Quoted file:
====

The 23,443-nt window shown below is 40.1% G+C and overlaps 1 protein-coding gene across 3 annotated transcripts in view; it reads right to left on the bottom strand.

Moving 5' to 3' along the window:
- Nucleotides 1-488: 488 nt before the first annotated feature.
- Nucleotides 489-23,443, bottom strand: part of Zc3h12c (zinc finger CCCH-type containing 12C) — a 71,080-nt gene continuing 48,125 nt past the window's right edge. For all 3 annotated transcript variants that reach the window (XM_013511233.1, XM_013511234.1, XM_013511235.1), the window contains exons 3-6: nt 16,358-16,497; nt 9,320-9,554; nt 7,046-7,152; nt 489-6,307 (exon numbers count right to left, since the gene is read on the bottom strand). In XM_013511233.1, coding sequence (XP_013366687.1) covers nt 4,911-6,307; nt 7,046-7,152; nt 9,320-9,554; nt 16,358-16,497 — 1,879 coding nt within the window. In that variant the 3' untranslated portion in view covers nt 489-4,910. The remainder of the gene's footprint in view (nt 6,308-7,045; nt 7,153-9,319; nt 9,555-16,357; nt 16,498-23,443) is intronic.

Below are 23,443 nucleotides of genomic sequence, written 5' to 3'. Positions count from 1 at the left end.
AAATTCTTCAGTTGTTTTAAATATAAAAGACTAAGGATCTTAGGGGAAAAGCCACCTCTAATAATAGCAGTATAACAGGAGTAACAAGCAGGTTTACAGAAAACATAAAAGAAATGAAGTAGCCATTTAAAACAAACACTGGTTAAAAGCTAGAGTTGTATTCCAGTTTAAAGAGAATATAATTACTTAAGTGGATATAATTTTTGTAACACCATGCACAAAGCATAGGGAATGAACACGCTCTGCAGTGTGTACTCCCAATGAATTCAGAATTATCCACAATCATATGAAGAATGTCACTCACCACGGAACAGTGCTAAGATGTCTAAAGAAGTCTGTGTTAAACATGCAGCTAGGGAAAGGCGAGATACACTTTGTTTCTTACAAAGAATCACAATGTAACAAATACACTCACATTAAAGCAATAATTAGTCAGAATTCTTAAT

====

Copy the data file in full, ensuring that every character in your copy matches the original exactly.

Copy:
The 23,443-nt window shown below is 40.1% G+C and overlaps 1 protein-coding gene across 3 annotated transcripts in view; it reads right to left on the bottom strand.

Moving 5' to 3' along the window:
- Nucleotides 1-488: 488 nt before the first annotated feature.
- Nucleotides 489-23,443, bottom strand: part of Zc3h12c (zinc finger CCCH-type containing 12C) — a 71,080-nt gene continuing 48,125 nt past the window's right edge. For all 3 annotated transcript variants that reach the window (XM_013511233.1, XM_013511234.1, XM_013511235.1), the window contains exons 3-6: nt 16,358-16,497; nt 9,320-9,554; nt 7,046-7,152; nt 489-6,307 (exon numbers count right to left, since the gene is read on the bottom strand). In XM_013511233.1, coding sequence (XP_013366687.1) covers nt 4,911-6,307; nt 7,046-7,152; nt 9,320-9,554; nt 16,358-16,497 — 1,879 coding nt within the window. In that variant the 3' untranslated portion in view covers nt 489-4,910. The remainder of the gene's footprint in view (nt 6,308-7,045; nt 7,153-9,319; nt 9,555-16,357; nt 16,498-23,443) is intronic.

Below are 23,443 nucleotides of genomic sequence, written 5' to 3'. Positions count from 1 at the left end.
AAATTCTTCAGTTGTTTTAAATATAAAAGACTAAGGATCTTAGGGGAAAAGCCACCTCTAATAATAGCAGTATAACAGGAGTAACAAGCAGGTTTACAGAAAACATAAAAGAAATGAAGTAGCCATTTAAAACAAACACTGGTTAAAAGCTAGAGTTGTATTCCAGTTTAAAGAGAATATAATTACTTAAGTGGATATAATTTTTGTAACACCATGCACAAAGCATAGGGAATGAACACGCTCTGCAGTGTGTACTCCCAATGAATTCAGAATTATCCACAATCATATGAAGAATGTCACTCACCACGGAACAGTGCTAAGATGTCTAAAGAAGTCTGTGTTAAACATGCAGCTAGGGAAAGGCGAGATACACTTTGTTTCTTACAAAGAATCACAATGTAACAAATACACTCACATTAAAGCAATAATTAGTCAGAATTCTTAAT